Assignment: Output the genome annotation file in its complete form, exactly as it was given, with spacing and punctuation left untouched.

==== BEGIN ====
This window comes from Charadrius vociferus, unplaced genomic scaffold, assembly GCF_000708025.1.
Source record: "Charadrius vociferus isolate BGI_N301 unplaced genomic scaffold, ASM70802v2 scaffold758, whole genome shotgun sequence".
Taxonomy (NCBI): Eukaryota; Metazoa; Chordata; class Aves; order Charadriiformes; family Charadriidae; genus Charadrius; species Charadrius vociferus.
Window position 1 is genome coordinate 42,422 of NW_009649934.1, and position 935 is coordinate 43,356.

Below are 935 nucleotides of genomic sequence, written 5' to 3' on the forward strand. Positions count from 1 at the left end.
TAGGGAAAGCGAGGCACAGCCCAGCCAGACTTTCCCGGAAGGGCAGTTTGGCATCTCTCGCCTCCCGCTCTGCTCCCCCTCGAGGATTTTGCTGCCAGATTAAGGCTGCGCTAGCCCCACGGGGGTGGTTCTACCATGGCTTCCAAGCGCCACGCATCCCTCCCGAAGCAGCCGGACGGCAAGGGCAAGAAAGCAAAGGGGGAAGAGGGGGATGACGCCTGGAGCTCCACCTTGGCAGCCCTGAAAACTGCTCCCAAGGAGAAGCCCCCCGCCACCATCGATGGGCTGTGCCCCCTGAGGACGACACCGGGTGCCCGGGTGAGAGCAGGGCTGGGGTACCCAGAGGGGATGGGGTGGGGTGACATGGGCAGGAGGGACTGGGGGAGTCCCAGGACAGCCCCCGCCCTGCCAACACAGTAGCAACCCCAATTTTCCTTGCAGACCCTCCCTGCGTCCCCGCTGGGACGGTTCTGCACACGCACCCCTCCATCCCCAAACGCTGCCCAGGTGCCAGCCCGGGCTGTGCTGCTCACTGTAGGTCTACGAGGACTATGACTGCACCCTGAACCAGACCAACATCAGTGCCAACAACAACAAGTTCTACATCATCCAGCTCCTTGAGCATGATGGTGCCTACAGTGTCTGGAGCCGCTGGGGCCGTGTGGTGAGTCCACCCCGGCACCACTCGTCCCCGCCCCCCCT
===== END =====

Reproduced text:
This window comes from Charadrius vociferus, unplaced genomic scaffold, assembly GCF_000708025.1.
Source record: "Charadrius vociferus isolate BGI_N301 unplaced genomic scaffold, ASM70802v2 scaffold758, whole genome shotgun sequence".
Taxonomy (NCBI): Eukaryota; Metazoa; Chordata; class Aves; order Charadriiformes; family Charadriidae; genus Charadrius; species Charadrius vociferus.
Window position 1 is genome coordinate 42,422 of NW_009649934.1, and position 935 is coordinate 43,356.

Below are 935 nucleotides of genomic sequence, written 5' to 3' on the forward strand. Positions count from 1 at the left end.
TAGGGAAAGCGAGGCACAGCCCAGCCAGACTTTCCCGGAAGGGCAGTTTGGCATCTCTCGCCTCCCGCTCTGCTCCCCCTCGAGGATTTTGCTGCCAGATTAAGGCTGCGCTAGCCCCACGGGGGTGGTTCTACCATGGCTTCCAAGCGCCACGCATCCCTCCCGAAGCAGCCGGACGGCAAGGGCAAGAAAGCAAAGGGGGAAGAGGGGGATGACGCCTGGAGCTCCACCTTGGCAGCCCTGAAAACTGCTCCCAAGGAGAAGCCCCCCGCCACCATCGATGGGCTGTGCCCCCTGAGGACGACACCGGGTGCCCGGGTGAGAGCAGGGCTGGGGTACCCAGAGGGGATGGGGTGGGGTGACATGGGCAGGAGGGACTGGGGGAGTCCCAGGACAGCCCCCGCCCTGCCAACACAGTAGCAACCCCAATTTTCCTTGCAGACCCTCCCTGCGTCCCCGCTGGGACGGTTCTGCACACGCACCCCTCCATCCCCAAACGCTGCCCAGGTGCCAGCCCGGGCTGTGCTGCTCACTGTAGGTCTACGAGGACTATGACTGCACCCTGAACCAGACCAACATCAGTGCCAACAACAACAAGTTCTACATCATCCAGCTCCTTGAGCATGATGGTGCCTACAGTGTCTGGAGCCGCTGGGGCCGTGTGGTGAGTCCACCCCGGCACCACTCGTCCCCGCCCCCCCT